Okay, so I trained (lightly!) for and did the Angkor Wat Half-Marathon with a bunch of other PCVs this year!  It was amazing, and it was my first trip going out of country.  We travelled by bus and crossed the border into Cambodia as a group, which was lucky or I'm sure I would have used my amazing talent for getting lost and ended up in Wales or something (it's almost astonishing, my ability to get lost).
I'm really glad I went as part of a group, because it meant we could room together, tour together, do the run together, and all that.  Super fun!

The first day my friend Linzee and I got up crazy early so we could see the sun rise through the ruins of Banteay Srei Temple.  This temple was consecrated on April 22, 967.  That's A.D.  ...Do we, in America, have ANYTHING that old?  A redwood tree, perhaps?  A rock or handful of dirt that used to be a rock?  Fossils?  Nothing I can think of that matches this in terms of age and construction quality, I'm sure!
After seeing Banteay Srei Temple Linzee and I took our tuk-tuk to Pre Rup.  This temple was dedicated in 961, or early 961, so it's a few years older than Banteay Srei.  There weren't any carvings like we'd seen on the earlier temple, but Pre Rup was so much more vast!  We got to climb and crawl all over these ruins without fear, and it was super fun!
It was barely lunchtime by then, and Angkor has so many beautiful temples!  We decided to visit one of the more famous temples next, Ta Prohm.  The youngest temple we'd yet visited, Ta Prohm was dedicated in 1186 A.D.
Leaving Ta Prohm I discovered that Cambodian people trying to sell you something _do_not_stop.  Shaking your head and walking away doesn't deter them, they will follow you!  They will follow you for a long time, and if you are foolish enough to buy something from someone, EVERYONE will follow you!  Don't take money if you go!  That is, if you don't intend to buy overpriced tourist stuff!
Because we'd rented the tuk-tuk for the day, even though we were getting a little tired of ruins (heat, other tourists...) we decided to hit another temple.  We went to the site of the ancient city Angkor Thom and saw Bayon Temple, which was (like Ta Prohm) part of the civic works plan of King Jayavarman VII.  While Ta Prohm was dedicated to his family, Bayon was to be his state temple, so it's a temple-mountain and supremely impressive.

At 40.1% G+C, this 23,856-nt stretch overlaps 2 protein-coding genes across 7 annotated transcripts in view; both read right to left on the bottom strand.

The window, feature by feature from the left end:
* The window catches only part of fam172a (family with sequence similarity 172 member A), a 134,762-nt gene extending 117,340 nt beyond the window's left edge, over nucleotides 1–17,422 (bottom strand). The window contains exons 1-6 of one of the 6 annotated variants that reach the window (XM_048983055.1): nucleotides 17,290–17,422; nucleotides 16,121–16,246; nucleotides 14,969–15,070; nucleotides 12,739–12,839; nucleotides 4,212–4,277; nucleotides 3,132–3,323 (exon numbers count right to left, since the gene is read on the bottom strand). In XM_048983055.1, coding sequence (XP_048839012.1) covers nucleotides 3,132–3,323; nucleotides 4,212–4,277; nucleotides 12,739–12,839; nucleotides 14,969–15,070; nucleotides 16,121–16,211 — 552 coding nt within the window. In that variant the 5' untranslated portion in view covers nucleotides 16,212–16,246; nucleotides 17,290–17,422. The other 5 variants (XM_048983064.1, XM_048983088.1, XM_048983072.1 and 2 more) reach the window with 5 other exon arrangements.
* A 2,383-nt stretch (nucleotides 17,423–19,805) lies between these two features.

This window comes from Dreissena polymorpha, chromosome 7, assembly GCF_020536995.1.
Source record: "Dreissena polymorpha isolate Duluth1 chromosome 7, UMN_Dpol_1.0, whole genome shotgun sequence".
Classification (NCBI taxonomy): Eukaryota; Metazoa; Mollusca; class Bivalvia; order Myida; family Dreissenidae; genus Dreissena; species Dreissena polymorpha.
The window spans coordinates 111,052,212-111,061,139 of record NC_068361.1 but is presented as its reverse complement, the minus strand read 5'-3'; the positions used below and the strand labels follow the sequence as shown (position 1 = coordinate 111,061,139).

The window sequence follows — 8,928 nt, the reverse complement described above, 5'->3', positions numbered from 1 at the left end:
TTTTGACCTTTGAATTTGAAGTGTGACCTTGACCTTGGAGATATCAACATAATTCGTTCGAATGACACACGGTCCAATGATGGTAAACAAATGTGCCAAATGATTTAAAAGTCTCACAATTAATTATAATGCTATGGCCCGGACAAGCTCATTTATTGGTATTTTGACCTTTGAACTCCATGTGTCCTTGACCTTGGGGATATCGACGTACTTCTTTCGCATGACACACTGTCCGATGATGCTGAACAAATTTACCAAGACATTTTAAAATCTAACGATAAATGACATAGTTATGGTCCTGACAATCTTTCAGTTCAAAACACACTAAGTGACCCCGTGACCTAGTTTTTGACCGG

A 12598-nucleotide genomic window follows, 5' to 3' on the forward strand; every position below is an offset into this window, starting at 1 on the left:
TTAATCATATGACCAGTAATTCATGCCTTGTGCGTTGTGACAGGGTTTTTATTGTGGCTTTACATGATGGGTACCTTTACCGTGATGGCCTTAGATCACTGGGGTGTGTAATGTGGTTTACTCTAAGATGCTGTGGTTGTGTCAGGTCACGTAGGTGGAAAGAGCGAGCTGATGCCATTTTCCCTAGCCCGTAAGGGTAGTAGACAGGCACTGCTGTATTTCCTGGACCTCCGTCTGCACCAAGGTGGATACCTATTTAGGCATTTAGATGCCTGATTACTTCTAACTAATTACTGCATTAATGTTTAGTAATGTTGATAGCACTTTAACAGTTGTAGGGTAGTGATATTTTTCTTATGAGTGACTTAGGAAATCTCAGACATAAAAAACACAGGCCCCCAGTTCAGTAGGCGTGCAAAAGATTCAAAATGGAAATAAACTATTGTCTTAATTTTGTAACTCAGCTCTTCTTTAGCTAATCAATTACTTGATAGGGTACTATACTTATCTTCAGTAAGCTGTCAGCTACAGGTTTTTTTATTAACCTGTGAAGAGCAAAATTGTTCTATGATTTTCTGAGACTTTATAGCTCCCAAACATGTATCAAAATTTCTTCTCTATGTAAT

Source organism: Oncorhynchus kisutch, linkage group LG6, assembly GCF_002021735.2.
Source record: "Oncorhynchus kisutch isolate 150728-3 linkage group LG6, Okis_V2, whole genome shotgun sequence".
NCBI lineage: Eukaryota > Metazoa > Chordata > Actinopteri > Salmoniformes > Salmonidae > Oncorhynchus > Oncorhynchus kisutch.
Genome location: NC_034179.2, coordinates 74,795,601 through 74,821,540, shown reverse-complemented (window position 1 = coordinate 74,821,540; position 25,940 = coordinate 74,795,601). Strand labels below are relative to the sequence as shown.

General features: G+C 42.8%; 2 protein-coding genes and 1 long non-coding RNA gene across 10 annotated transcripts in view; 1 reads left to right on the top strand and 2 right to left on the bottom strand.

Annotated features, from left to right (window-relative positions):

After Bayon we headed  back to the hotel, and rested up for the Half-Marathon!
The race the next day was oodles of fun, though after the first 10 k I fell behind the rest of the group and was, by far, the last of us to cross the finish line!  It was beautiful, though, and running around the ruins was super.  It was lovely, and with that scenery as well as the tunes I was listening to, I had a great time.  Children would line the route and some runners had backpacks that they'd lighten by giving the kids pencils and notebooks, or other goodies.  Other runners would give high fives and fist bumps, and I had a really great time just enjoying the fact that I was there, running around the ruins of Angkor Wat!
Going home the next day was no trouble, more lines and the like, but once back at site there was plenty to do, so getting back into the swing of things was easy!
5/1/2015 11:35:30

woah dang! cambodia is crazy awesome with history! and the carved temples?! fugeddaboudit! they're super impressive! thanks for sharing, I'm glad you had a good time!

5/1/2015 16:12:47

This is so amazing, so much information and rich history along with your adventure.


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    These are the personal opinions of Spook, and do not reflect those of the Peace Corps.


    January 2014